The Minneapolis city council today indicated it will sign off on a nearly $100 million renovation of the Target Center.
The council's committee of the whole voted for the plan to split the cost with its tenants. The city will use hospitality taxes that are now being used to pay off Minneapolis Convention Center debt. The tax proceeds will shift to help pay for the Vikings stadium and Target Center by 2020.
Council member Lisa Goodman praised the plan.
"For the money we are putting in, about $50 million in sales tax revenue, the Timberwolves are almost matching that. AEG, our operator, is adding another $5 or $6 million, and Lifetime Fitness, in an extra bonus, is investing another $5 to $6 million in its facility in this building as well," Goodman said. "So the public to private leverage, for a public building, is pretty high."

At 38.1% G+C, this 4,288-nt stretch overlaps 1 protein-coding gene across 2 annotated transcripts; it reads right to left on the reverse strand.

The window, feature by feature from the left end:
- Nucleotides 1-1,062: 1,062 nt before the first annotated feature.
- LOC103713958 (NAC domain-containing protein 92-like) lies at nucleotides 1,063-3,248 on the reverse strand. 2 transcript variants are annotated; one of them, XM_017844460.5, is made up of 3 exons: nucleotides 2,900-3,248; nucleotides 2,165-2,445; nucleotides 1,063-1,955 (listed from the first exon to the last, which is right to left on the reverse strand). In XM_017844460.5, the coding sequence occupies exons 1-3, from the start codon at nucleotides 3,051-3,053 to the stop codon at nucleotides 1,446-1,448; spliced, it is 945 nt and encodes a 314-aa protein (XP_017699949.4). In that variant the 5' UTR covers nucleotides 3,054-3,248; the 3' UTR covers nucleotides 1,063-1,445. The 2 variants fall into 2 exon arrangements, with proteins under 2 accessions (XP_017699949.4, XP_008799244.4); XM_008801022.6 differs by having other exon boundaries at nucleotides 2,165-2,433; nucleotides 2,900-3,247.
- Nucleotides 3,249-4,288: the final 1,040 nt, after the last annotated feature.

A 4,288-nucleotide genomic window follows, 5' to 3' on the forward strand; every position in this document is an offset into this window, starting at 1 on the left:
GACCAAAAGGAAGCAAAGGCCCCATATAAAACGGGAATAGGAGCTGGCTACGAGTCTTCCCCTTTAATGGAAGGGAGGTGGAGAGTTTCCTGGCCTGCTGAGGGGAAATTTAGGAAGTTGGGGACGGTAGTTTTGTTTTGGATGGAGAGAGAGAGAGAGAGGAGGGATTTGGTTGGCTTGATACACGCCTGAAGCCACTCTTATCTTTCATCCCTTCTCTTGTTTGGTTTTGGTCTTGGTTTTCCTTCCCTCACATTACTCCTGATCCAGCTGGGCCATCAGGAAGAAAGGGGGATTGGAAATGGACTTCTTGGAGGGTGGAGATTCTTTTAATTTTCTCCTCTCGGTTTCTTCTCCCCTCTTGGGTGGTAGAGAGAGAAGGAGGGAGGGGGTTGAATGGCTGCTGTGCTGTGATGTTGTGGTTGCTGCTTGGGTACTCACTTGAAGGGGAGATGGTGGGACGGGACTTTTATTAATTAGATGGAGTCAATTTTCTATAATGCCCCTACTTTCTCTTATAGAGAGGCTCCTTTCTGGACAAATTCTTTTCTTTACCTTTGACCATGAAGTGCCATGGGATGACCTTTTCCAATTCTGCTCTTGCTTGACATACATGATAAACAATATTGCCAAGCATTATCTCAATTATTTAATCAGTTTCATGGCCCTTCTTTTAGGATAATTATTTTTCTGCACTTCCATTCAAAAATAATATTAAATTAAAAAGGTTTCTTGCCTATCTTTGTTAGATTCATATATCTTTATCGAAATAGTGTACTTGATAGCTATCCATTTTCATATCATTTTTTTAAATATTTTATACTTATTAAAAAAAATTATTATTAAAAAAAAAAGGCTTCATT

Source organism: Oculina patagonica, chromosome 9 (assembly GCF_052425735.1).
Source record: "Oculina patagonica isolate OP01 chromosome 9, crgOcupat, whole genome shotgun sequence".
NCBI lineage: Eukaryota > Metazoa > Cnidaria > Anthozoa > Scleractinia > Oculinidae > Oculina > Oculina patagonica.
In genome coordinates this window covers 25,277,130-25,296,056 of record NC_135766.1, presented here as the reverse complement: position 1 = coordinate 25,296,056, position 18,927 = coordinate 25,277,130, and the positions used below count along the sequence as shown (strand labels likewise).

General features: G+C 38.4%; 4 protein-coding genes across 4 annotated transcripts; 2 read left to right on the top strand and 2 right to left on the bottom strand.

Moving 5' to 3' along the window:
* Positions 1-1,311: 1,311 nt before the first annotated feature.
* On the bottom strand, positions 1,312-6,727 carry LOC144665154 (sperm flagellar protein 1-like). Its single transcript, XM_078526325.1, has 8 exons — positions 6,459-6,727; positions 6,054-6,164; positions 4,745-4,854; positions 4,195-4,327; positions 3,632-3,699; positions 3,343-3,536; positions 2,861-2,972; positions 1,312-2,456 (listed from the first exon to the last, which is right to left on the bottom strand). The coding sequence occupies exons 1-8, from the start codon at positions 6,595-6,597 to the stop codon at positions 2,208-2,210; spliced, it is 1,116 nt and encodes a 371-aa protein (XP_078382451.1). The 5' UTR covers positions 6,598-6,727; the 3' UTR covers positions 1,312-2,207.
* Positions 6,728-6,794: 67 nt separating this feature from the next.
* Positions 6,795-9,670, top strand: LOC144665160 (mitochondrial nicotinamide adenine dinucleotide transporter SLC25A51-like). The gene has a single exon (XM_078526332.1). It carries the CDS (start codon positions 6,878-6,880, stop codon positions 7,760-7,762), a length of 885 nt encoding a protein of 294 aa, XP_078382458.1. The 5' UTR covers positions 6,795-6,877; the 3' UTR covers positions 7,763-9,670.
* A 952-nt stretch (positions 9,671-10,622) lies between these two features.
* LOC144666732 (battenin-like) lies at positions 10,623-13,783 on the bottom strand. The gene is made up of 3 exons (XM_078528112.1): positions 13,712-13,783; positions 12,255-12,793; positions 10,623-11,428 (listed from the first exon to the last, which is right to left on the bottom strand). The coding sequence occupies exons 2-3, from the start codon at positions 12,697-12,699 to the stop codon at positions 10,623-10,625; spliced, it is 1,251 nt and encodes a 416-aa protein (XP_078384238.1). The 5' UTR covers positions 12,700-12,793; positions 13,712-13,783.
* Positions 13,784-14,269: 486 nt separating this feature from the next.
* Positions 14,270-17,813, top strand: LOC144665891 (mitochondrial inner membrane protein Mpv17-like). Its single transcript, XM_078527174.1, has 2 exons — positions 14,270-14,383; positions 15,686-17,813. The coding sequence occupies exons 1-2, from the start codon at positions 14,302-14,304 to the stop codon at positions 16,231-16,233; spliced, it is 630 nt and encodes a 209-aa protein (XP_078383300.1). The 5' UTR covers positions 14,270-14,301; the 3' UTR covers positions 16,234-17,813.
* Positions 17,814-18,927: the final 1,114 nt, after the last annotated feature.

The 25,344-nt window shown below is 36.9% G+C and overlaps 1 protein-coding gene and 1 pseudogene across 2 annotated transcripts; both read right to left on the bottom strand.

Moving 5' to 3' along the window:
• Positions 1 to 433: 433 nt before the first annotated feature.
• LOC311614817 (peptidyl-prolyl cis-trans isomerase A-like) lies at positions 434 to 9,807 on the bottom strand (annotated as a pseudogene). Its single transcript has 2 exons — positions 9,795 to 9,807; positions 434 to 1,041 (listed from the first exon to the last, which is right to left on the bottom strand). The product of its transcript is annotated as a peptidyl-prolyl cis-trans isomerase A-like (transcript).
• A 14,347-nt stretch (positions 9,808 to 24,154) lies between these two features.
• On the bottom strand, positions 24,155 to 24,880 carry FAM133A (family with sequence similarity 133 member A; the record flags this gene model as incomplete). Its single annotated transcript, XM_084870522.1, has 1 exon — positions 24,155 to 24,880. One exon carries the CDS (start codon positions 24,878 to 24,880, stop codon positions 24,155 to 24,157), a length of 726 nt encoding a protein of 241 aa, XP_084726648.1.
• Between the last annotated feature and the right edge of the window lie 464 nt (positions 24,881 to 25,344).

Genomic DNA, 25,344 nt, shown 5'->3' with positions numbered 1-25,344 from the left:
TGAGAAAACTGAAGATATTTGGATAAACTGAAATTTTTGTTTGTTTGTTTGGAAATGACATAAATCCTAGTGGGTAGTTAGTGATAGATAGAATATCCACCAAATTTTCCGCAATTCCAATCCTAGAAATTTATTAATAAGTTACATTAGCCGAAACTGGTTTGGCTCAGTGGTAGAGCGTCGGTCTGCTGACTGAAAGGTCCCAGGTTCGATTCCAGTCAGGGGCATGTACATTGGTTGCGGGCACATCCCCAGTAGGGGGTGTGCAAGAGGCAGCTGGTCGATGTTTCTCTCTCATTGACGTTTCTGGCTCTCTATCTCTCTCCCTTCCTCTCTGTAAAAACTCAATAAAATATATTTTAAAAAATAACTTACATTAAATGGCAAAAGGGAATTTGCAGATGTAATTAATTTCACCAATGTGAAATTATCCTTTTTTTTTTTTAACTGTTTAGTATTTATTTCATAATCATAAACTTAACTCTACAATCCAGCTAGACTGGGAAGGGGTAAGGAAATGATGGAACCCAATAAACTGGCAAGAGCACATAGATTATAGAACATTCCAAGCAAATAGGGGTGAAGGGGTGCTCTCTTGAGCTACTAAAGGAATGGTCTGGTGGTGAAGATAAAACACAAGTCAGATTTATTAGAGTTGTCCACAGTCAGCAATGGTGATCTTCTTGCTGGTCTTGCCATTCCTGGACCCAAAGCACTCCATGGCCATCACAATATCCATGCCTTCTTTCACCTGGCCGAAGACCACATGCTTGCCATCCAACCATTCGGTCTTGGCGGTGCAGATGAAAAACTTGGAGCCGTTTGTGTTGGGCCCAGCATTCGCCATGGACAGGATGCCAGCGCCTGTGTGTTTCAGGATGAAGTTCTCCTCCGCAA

Council member Cam Gordon said he worries about the impact on city coffers.
"I do have some concerns, just about the cost and the burden this is going to put on the city itself. We're already obligated to pay for the Target Center, a decision none of us participated in, I believe," Gordon said. "But years ago, the city took over ownership of it, so its been an expense on us for a long time, and we as a city have carried that burden, while the region and the state have carried the benefits."
Gordon continued to say the city also benefits from Target Center, and that he thought the renovation was needed.
Plans call for architectural work to be completed this winter and construction to start early next year. The building is expected to remain available for the Timberwolves and Lynx during the renovation.
The city council is expected to give final approval Nov. 12.